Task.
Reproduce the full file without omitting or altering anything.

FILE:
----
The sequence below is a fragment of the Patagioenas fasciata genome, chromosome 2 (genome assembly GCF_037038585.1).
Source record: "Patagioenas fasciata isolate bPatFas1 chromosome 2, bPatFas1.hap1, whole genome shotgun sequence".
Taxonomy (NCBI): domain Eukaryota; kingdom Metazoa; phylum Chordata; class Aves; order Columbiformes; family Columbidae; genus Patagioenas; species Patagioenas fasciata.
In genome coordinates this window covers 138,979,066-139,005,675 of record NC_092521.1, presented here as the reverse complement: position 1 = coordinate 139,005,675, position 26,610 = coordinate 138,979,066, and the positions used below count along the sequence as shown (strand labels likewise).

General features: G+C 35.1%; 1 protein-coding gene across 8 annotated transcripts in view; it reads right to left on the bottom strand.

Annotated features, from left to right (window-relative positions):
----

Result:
The sequence below is a fragment of the Patagioenas fasciata genome, chromosome 2 (genome assembly GCF_037038585.1).
Source record: "Patagioenas fasciata isolate bPatFas1 chromosome 2, bPatFas1.hap1, whole genome shotgun sequence".
Taxonomy (NCBI): domain Eukaryota; kingdom Metazoa; phylum Chordata; class Aves; order Columbiformes; family Columbidae; genus Patagioenas; species Patagioenas fasciata.
In genome coordinates this window covers 138,979,066-139,005,675 of record NC_092521.1, presented here as the reverse complement: position 1 = coordinate 139,005,675, position 26,610 = coordinate 138,979,066, and the positions used below count along the sequence as shown (strand labels likewise).

General features: G+C 35.1%; 1 protein-coding gene across 8 annotated transcripts in view; it reads right to left on the bottom strand.

Annotated features, from left to right (window-relative positions):